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Discussion Starter · #1 ·
by mixing a two part expanding polyurethane foam and pouring that
into a silicone mold that was taken from a stack of flatter stones much
like stepstone, i created a foam look-a-like of that "wall".

the foam i used had a very hard density of 16lbs - rock hard. once that was
dry i pulled it from the silicone mold, and cut the bottom and back flat. with
an air gun, i blew off any dust that was created. then by using e-glass fiberglass
cloth and a marine epoxy i covered the foam cliff. by using colors i was able to
make a natural stone wall with out the hassle of mortar or cement. minus the
headache, i found this a much better way to build realistic hardscapes for the
larger vivariums we are building.

I would on the next part, just spray or paint on the resin bypassing the taping
or clothing as it was too much work, much like paper mache, but worse IMO.

This is the method we used on a few larger vivariums were it was better then using
cement as the hardscape material only because it's lighter, and waterproof. coloring
it was tricky IMO and mixing it with milled peat and at times, sand or leaf litter didn't
alter the look enough to prove worth while.

There are many types of resins, ways to use it and techniques. we have tried the
fiberglass|epoxy as well as polyester and found both good but the polyester would
be better to use if the project took more then a few hours or layers were needed.
Also found that some of the epoxy sealers we worked with were just as good on their own
and have changed many of our product lines to using this instead of a no-voc cement
sealer, although both are still on our shelves...

one of the cages that we got from CagesByDesign, a 60"L x 30"H x 30"W with hood
is slated to use this method instead of cement to create it's hardscape in sections for
easy take down when needed. this isn't a natural product at all, but for it's ease and flexibility
of use and strengths, options i'd have to say it's worth it. working with the resin on wire
mesh cloth is super easy too. once the epoxy and polyester are very durable from what
i can see. and casting it should be simple if anyone likes molds.

hope this helps anyone that is still trying to work with any foam construction or wants to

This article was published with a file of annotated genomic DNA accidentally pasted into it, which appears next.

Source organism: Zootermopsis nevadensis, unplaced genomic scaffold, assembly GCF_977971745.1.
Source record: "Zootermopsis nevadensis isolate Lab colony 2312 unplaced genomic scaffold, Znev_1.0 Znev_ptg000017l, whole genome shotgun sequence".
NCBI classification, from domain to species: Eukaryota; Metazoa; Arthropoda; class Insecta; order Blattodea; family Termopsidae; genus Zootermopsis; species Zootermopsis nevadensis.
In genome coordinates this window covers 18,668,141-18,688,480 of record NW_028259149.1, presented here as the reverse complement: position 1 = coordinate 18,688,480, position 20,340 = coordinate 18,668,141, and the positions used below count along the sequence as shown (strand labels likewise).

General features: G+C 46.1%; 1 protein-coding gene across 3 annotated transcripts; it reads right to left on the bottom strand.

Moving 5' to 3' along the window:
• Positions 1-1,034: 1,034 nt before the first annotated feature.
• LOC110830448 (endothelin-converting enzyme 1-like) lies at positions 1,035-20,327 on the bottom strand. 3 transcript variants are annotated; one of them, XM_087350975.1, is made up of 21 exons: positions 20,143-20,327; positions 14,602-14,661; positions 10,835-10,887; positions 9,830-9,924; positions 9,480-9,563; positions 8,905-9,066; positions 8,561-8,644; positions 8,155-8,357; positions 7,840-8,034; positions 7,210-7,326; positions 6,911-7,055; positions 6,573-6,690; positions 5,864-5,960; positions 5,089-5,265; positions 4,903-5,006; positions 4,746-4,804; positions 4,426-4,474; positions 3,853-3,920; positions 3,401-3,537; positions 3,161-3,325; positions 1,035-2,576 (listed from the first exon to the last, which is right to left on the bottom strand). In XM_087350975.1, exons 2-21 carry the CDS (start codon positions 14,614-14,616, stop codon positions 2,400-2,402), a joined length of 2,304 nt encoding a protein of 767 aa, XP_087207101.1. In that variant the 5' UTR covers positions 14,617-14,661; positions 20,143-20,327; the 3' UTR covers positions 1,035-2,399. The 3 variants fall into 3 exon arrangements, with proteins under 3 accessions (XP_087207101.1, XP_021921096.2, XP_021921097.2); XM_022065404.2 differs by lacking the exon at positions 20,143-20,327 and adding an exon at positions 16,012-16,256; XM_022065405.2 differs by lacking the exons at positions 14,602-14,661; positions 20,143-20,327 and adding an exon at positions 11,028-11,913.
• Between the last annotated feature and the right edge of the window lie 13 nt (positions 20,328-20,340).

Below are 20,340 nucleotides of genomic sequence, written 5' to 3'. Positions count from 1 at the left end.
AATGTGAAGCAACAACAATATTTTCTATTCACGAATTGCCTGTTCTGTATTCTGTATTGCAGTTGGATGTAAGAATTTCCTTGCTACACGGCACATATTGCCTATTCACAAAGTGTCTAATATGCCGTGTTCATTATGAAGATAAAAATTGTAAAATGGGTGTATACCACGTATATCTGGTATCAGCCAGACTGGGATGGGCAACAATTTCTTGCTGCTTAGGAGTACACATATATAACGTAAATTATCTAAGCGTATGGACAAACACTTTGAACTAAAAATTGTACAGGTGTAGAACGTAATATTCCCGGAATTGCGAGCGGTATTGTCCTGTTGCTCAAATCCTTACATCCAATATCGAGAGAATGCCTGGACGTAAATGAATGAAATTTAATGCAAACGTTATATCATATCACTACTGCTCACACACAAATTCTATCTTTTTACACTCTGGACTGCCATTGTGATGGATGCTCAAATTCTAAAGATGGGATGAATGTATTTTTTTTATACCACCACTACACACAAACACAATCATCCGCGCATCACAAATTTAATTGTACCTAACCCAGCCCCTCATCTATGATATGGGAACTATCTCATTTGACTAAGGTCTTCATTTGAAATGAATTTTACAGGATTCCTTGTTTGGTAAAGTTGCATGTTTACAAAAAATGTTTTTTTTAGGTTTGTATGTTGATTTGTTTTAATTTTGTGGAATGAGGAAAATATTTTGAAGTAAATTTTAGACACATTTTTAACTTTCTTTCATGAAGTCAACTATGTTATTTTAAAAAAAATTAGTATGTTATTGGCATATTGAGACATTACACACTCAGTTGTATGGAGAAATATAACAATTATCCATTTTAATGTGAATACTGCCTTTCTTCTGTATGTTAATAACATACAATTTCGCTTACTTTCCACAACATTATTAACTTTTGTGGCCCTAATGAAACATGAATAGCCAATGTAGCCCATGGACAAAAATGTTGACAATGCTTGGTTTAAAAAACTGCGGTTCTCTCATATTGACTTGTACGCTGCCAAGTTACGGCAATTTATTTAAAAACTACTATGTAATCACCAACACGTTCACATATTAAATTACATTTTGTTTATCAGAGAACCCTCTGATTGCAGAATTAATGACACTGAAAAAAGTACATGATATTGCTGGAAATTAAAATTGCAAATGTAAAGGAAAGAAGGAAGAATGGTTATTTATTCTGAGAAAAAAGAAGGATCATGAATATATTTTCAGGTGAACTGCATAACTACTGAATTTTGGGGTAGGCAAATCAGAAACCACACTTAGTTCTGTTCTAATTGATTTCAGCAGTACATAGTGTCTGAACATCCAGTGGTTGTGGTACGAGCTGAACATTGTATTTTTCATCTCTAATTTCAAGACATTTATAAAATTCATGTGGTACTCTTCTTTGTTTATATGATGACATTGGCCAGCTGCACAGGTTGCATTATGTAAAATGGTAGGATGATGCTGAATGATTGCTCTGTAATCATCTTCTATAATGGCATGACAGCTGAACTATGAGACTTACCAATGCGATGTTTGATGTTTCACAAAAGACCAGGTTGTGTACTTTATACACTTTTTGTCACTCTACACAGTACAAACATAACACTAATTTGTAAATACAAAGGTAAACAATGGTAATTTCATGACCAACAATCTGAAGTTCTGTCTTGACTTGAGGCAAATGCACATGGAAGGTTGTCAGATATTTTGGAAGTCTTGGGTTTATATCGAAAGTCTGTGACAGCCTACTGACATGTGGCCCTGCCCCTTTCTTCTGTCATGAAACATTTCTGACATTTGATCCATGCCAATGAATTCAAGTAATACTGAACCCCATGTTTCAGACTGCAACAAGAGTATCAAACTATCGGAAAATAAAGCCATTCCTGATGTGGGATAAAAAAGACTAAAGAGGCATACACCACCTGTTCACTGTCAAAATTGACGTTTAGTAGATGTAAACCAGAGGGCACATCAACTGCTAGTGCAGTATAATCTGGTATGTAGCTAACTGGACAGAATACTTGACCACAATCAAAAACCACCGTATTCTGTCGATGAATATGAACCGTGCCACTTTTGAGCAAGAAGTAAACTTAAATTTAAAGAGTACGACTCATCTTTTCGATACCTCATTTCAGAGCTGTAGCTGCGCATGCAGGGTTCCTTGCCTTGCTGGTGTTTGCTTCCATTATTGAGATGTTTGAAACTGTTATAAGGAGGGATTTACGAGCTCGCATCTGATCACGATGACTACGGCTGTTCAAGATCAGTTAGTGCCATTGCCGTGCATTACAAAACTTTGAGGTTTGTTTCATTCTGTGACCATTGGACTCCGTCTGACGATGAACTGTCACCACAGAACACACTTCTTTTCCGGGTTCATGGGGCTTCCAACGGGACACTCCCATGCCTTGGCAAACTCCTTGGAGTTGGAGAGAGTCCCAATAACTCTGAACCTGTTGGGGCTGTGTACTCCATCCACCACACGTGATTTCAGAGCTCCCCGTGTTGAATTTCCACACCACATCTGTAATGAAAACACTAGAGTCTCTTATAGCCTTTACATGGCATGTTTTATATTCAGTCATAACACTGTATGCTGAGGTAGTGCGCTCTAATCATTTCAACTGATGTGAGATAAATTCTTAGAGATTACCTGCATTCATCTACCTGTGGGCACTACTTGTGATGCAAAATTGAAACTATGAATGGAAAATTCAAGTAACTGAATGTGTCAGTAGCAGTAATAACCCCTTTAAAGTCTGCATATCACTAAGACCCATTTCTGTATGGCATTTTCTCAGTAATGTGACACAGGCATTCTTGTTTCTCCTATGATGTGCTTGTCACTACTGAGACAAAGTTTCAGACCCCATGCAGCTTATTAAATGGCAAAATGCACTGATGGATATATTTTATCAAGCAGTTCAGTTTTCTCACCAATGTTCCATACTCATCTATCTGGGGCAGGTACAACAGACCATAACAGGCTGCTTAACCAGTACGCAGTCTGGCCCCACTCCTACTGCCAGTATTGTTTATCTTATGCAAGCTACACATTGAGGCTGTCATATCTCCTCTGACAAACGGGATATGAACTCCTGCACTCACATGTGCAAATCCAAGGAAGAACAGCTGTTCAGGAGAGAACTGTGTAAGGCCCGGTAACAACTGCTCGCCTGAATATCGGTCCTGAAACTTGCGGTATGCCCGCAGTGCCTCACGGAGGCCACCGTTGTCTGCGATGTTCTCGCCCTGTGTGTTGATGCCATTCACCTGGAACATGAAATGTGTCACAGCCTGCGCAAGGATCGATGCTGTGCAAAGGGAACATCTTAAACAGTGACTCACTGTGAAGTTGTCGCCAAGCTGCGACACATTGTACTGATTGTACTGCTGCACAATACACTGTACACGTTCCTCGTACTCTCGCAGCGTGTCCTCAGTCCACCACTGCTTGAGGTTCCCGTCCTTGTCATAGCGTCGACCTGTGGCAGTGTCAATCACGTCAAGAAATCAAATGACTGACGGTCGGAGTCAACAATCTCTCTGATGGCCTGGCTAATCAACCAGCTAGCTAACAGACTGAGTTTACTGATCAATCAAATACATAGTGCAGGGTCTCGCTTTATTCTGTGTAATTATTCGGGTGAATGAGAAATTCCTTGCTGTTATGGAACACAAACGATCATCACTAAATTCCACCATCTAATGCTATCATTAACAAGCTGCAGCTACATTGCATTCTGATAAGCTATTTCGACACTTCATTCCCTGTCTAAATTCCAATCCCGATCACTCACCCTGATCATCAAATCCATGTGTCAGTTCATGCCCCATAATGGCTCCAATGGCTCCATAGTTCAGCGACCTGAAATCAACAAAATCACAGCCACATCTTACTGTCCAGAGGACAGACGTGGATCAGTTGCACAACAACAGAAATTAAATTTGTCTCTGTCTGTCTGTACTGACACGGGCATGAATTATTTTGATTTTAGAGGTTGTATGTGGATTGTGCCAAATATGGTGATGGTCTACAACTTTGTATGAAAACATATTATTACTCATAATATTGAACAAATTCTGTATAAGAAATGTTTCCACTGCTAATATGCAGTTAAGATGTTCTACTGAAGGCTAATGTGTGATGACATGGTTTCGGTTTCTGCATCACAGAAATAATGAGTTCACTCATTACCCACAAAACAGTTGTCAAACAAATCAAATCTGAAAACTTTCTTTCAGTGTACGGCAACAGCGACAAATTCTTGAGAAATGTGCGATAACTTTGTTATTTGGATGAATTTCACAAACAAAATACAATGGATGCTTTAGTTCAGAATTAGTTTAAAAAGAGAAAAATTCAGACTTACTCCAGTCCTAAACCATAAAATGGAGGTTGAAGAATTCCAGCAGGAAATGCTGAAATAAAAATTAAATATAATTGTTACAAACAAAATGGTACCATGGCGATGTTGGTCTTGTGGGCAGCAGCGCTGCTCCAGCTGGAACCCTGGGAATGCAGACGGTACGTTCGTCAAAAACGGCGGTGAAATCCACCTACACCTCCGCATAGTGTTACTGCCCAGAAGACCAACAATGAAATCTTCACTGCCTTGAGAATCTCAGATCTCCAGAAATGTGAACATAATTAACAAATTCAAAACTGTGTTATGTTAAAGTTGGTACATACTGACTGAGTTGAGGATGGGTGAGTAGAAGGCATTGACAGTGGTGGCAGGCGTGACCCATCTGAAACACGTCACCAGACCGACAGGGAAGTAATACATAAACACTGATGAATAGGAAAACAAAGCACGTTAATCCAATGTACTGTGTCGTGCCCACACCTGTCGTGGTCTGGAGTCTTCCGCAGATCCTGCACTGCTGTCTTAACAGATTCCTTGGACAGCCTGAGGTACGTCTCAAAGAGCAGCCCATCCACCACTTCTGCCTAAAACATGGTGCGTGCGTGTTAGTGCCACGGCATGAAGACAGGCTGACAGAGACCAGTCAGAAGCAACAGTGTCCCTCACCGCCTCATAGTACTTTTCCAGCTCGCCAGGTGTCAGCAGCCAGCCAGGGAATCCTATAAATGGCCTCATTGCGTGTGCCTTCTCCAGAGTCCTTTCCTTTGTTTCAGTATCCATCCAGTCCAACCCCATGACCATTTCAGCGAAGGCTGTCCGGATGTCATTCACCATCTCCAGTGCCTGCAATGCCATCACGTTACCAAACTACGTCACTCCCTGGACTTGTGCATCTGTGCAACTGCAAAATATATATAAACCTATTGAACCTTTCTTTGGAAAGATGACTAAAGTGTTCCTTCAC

build big with out the hassles of rock work.

Sincerely,

Deven Nicholson
Terra5Designs | 925-465-1295
http://www.Terra5Designs.com
Ensuring Animal Husbandry through Education and Habitat Design.
 

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Common Deven we want a pic!!! :)

Luke
 
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Discussion Starter · #3 ·
visit my site...i'm still shopping for a camera - again, but there will be photos there under the keyword Resin.
 
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Discussion Starter · #6 ·
Where do you get the 2-part polyurethane foam from? Also do you need to use a releasing agent to help the silcone mold come apart from the dried foam? I was thinking of doing something like this using great stuff along with the latex rock molds that people use when building a train layout. The only problem is removing the dried Great stuff from the mold when cured. Not sure if you need a releasing agent for this or not.

You could just line the mold with some platis wrap but not sure if this would work. Any suggestions on what to use?

As far as using the fiberglass resin to seal it or any clear coat. It it dries to shiney or glossy take some steal wool to it and sand it down. This is supposed to dull the finish tremendously. You this way you dont have to put sand in the resin before apply or after.

Another thing you could do over great stuff or any other type of foam product is to put on a couple layers of tile grout first. Just make sure you water down the first layer of tile grout to help thin it out.


Mike P.
 
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Discussion Starter · #7 ·
scorpion1971 said:
Where do you get the 2-part polyurethane foam from? Also do you need to use a releasing agent to help the silcone mold come apart from the dried foam? I was thinking of doing something like this using great stuff along with the latex rock molds that people use when building a train layout. The only problem is removing the dried Great stuff from the mold when cured. Not sure if you need a releasing agent for this or not.

You could just line the mold with some platis wrap but not sure if this would work. Any suggestions on what to use?

As far as using the fiberglass resin to seal it or any clear coat. It it dries to shiney or glossy take some steal wool to it and sand it down. This is supposed to dull the finish tremendously. You this way you dont have to put sand in the resin before apply or after.

Another thing you could do over great stuff or any other type of foam product is to put on a couple layers of tile grout first. Just make sure you water down the first layer of tile grout to help thin it out.


Mike P.
great stuff is bad, work with a good quality pond expanding sealer foam - Beckett is 100% non toxic.

the two parts are from a company here that i get my supplies from. there are two types, poly and normal urethane. poly gets harder, i mean hard! but you need to work fast.

theonly mold release i use is a spray wax. the idea you had would stick to the foam or resins. also, i like mixing organic stuff into things, but yes sanding it also helps.

tile grout is not good for herps, amphibs mostly as it's a higher pH then they can handle. if you want something like that, use portland and a non-VOC sealer.
 
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